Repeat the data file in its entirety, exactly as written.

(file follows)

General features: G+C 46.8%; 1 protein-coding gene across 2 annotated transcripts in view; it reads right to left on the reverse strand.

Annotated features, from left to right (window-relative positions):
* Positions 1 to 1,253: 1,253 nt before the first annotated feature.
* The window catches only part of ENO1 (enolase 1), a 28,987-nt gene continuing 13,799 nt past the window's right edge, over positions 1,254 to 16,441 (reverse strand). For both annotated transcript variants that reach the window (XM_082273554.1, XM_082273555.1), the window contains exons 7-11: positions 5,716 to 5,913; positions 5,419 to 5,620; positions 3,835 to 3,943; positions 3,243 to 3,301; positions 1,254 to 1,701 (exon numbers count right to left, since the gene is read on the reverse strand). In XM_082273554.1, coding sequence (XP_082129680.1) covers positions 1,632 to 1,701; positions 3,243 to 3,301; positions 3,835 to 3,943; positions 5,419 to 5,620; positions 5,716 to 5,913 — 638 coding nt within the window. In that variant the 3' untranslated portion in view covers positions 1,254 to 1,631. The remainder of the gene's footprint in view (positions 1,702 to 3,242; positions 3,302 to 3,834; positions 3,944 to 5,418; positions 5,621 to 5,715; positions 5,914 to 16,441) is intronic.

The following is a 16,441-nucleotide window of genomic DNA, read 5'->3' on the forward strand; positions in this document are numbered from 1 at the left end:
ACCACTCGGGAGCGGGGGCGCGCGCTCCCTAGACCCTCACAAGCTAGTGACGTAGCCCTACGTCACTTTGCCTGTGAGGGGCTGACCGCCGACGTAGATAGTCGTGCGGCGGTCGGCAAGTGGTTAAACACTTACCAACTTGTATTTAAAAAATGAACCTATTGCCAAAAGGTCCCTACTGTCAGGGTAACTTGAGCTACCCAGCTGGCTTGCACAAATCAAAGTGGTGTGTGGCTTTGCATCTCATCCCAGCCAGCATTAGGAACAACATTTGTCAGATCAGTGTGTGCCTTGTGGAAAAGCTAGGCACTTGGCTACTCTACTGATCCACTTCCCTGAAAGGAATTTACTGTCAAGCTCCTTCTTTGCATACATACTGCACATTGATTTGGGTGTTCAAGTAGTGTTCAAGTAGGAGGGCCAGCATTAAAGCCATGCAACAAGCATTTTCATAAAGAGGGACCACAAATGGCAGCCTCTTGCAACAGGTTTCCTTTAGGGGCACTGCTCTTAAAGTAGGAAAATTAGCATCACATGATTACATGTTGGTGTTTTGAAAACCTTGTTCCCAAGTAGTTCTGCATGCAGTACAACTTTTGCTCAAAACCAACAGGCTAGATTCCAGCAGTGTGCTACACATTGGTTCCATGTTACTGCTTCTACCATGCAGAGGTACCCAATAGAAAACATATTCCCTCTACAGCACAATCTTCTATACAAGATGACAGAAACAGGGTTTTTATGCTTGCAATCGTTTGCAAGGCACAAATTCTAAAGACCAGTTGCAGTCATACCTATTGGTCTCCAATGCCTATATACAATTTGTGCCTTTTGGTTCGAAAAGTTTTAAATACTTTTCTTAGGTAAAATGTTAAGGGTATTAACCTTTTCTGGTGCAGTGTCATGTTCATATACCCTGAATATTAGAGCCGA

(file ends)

General features: G+C 46.8%; 1 protein-coding gene across 2 annotated transcripts in view; it reads right to left on the reverse strand.

Annotated features, from left to right (window-relative positions):
* Positions 1 to 1,253: 1,253 nt before the first annotated feature.
* The window catches only part of ENO1 (enolase 1), a 28,987-nt gene continuing 13,799 nt past the window's right edge, over positions 1,254 to 16,441 (reverse strand). For both annotated transcript variants that reach the window (XM_082273554.1, XM_082273555.1), the window contains exons 7-11: positions 5,716 to 5,913; positions 5,419 to 5,620; positions 3,835 to 3,943; positions 3,243 to 3,301; positions 1,254 to 1,701 (exon numbers count right to left, since the gene is read on the reverse strand). In XM_082273554.1, coding sequence (XP_082129680.1) covers positions 1,632 to 1,701; positions 3,243 to 3,301; positions 3,835 to 3,943; positions 5,419 to 5,620; positions 5,716 to 5,913 — 638 coding nt within the window. In that variant the 3' untranslated portion in view covers positions 1,254 to 1,631. The remainder of the gene's footprint in view (positions 1,702 to 3,242; positions 3,302 to 3,834; positions 3,944 to 5,418; positions 5,621 to 5,715; positions 5,914 to 16,441) is intronic.

The following is a 16,441-nucleotide window of genomic DNA, read 5'->3' on the forward strand; positions in this document are numbered from 1 at the left end:
ACCACTCGGGAGCGGGGGCGCGCGCTCCCTAGACCCTCACAAGCTAGTGACGTAGCCCTACGTCACTTTGCCTGTGAGGGGCTGACCGCCGACGTAGATAGTCGTGCGGCGGTCGGCAAGTGGTTAAACACTTACCAACTTGTATTTAAAAAATGAACCTATTGCCAAAAGGTCCCTACTGTCAGGGTAACTTGAGCTACCCAGCTGGCTTGCACAAATCAAAGTGGTGTGTGGCTTTGCATCTCATCCCAGCCAGCATTAGGAACAACATTTGTCAGATCAGTGTGTGCCTTGTGGAAAAGCTAGGCACTTGGCTACTCTACTGATCCACTTCCCTGAAAGGAATTTACTGTCAAGCTCCTTCTTTGCATACATACTGCACATTGATTTGGGTGTTCAAGTAGTGTTCAAGTAGGAGGGCCAGCATTAAAGCCATGCAACAAGCATTTTCATAAAGAGGGACCACAAATGGCAGCCTCTTGCAACAGGTTTCCTTTAGGGGCACTGCTCTTAAAGTAGGAAAATTAGCATCACATGATTACATGTTGGTGTTTTGAAAACCTTGTTCCCAAGTAGTTCTGCATGCAGTACAACTTTTGCTCAAAACCAACAGGCTAGATTCCAGCAGTGTGCTACACATTGGTTCCATGTTACTGCTTCTACCATGCAGAGGTACCCAATAGAAAACATATTCCCTCTACAGCACAATCTTCTATACAAGATGACAGAAACAGGGTTTTTATGCTTGCAATCGTTTGCAAGGCACAAATTCTAAAGACCAGTTGCAGTCATACCTATTGGTCTCCAATGCCTATATACAATTTGTGCCTTTTGGTTCGAAAAGTTTTAAATACTTTTCTTAGGTAAAATGTTAAGGGTATTAACCTTTTCTGGTGCAGTGTCATGTTCATATACCCTGAATATTAGAGCCGA